[JURIST] A Nepal newspaper reported Tuesday that a blue-ribbon panel investigating possible human rights violations in the police response to anti-democracy protests [JURIST news archive] last spring that left 22 dead and more than 5,000 wounded will blame King Gyanendra for the crackdown. The report may undergo revisions before it is presented to the government Friday, but the current version reasons that because King Gyanendra chaired Nepal's council of ministers, he was legally responsible for the actions of the cabinet. Nepal's High Level Probe Commission [JURIST report], which was formed [JURIST report] by the interim government in Nepal [JURIST news archive], is led by a former supreme court justice and has the authority to interrogate officials, issue warrants, and make recommendations regarding actions which should be taken against rights abusers. King Gyanendra was stripped of control over the military [JURIST report] in September, after he was stripped of veto power [JURIST report] in June.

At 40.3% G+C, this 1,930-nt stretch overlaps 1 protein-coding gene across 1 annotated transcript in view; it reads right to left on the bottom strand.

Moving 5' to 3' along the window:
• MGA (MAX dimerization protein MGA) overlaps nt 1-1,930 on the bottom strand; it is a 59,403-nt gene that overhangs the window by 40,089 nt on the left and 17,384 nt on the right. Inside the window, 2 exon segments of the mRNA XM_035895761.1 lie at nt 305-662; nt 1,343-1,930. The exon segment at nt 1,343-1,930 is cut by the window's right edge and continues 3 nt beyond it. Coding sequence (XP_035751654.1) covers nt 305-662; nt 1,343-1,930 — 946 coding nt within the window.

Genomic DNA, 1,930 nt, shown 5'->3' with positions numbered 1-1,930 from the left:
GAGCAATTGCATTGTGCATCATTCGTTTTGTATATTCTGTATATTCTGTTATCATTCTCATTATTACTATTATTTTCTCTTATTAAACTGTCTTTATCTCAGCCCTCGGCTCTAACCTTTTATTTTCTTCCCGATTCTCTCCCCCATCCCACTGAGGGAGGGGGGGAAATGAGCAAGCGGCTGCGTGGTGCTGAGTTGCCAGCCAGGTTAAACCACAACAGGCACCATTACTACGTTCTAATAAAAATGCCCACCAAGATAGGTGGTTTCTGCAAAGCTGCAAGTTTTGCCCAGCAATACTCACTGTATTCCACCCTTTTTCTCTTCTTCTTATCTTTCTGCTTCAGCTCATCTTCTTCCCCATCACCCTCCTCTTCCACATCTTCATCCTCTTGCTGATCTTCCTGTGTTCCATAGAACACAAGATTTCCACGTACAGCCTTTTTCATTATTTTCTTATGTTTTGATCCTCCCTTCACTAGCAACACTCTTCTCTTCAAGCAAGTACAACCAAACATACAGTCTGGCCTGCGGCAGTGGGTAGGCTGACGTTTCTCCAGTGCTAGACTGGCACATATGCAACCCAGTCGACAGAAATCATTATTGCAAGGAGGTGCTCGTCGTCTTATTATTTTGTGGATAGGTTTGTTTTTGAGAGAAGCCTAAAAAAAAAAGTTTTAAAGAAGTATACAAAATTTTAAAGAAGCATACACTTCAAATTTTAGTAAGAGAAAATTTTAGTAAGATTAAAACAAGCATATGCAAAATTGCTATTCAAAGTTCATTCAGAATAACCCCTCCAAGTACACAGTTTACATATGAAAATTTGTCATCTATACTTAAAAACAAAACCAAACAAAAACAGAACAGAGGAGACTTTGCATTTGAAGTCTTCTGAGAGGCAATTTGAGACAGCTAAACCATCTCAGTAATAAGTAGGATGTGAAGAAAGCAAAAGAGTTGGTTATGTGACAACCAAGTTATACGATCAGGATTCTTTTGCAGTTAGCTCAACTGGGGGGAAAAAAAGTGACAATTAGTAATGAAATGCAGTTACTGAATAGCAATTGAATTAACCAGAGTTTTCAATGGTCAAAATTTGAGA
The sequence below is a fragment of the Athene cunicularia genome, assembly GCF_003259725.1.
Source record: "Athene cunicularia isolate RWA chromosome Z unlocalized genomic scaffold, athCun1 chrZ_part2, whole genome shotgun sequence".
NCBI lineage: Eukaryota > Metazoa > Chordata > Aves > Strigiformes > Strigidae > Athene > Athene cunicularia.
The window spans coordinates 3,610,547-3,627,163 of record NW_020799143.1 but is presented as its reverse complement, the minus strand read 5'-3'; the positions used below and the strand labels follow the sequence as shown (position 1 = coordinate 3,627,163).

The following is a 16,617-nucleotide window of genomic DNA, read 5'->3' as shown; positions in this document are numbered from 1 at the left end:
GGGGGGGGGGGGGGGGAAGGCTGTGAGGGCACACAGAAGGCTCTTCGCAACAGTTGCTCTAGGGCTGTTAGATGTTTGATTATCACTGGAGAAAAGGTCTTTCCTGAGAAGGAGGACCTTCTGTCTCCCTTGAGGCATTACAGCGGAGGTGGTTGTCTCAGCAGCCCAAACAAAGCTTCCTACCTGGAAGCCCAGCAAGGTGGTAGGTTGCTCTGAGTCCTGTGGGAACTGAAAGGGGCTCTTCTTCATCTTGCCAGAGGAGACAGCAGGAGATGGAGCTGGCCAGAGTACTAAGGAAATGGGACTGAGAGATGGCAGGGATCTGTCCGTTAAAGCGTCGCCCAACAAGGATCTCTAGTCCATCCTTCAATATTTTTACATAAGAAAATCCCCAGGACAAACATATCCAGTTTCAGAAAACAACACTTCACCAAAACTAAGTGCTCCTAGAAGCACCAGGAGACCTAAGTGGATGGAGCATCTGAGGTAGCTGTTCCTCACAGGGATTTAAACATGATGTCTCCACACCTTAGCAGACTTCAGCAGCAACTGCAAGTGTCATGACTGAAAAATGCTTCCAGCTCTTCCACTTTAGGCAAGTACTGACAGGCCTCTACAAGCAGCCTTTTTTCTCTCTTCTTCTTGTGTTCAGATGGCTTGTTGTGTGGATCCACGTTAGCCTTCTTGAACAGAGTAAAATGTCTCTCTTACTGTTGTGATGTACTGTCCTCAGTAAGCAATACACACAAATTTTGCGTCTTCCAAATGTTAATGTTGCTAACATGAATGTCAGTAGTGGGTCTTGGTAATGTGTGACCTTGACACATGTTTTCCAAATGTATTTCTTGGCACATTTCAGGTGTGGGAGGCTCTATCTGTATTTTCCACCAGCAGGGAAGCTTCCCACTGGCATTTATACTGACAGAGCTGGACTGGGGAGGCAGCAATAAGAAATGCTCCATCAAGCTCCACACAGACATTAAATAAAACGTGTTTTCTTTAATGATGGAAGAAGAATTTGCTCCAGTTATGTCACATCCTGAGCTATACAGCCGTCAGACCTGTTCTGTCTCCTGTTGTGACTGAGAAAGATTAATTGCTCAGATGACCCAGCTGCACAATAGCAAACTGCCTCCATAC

After the protests forced Gyanendra to cede control to a civilian government, Nepal's Interim Constitution Drafting Committee (ICDC) in August presented a draft constitution [JURIST report; PDF text, in Nepali] to government officials and Maoist rebel representatives participating in the negotiations. The interim draft encompassing 172 articles is designed to replace the current constitution [text] until a new representative body is elected and drafts a permanent constitution. Reuters has more. The Himalayan Times has local coverage.
Opinions expressed in JURIST Commentary are the sole responsibility of the author and do not necessarily reflect the views of JURIST's editors, staff, donors or the University of Pittsburgh.